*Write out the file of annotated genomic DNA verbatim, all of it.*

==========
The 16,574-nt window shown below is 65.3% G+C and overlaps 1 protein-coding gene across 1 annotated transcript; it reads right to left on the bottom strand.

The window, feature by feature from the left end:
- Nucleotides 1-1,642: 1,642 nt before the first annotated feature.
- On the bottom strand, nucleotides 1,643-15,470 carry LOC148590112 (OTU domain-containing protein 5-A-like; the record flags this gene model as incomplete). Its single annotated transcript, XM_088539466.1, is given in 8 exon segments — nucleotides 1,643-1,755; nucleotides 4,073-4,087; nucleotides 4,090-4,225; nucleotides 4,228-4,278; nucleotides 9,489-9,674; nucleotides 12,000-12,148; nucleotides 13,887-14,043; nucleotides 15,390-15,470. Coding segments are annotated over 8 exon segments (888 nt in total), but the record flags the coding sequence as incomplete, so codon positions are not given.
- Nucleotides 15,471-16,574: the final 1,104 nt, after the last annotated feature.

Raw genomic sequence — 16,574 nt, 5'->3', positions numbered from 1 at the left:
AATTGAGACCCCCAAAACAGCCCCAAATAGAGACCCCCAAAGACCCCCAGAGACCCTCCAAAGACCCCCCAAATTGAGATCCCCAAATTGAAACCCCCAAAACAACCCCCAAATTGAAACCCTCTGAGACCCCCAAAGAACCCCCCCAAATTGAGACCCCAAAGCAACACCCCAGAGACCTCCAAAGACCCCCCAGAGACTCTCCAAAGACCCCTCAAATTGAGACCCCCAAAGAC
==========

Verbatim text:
The 16,574-nt window shown below is 65.3% G+C and overlaps 1 protein-coding gene across 1 annotated transcript; it reads right to left on the bottom strand.

The window, feature by feature from the left end:
- Nucleotides 1-1,642: 1,642 nt before the first annotated feature.
- On the bottom strand, nucleotides 1,643-15,470 carry LOC148590112 (OTU domain-containing protein 5-A-like; the record flags this gene model as incomplete). Its single annotated transcript, XM_088539466.1, is given in 8 exon segments — nucleotides 1,643-1,755; nucleotides 4,073-4,087; nucleotides 4,090-4,225; nucleotides 4,228-4,278; nucleotides 9,489-9,674; nucleotides 12,000-12,148; nucleotides 13,887-14,043; nucleotides 15,390-15,470. Coding segments are annotated over 8 exon segments (888 nt in total), but the record flags the coding sequence as incomplete, so codon positions are not given.
- Nucleotides 15,471-16,574: the final 1,104 nt, after the last annotated feature.

Raw genomic sequence — 16,574 nt, 5'->3', positions numbered from 1 at the left:
AATTGAGACCCCCAAAACAGCCCCAAATAGAGACCCCCAAAGACCCCCAGAGACCCTCCAAAGACCCCCCAAATTGAGATCCCCAAATTGAAACCCCCAAAACAACCCCCAAATTGAAACCCTCTGAGACCCCCAAAGAACCCCCCCAAATTGAGACCCCAAAGCAACACCCCAGAGACCTCCAAAGACCCCCCAGAGACTCTCCAAAGACCCCTCAAATTGAGACCCCCAAAGAC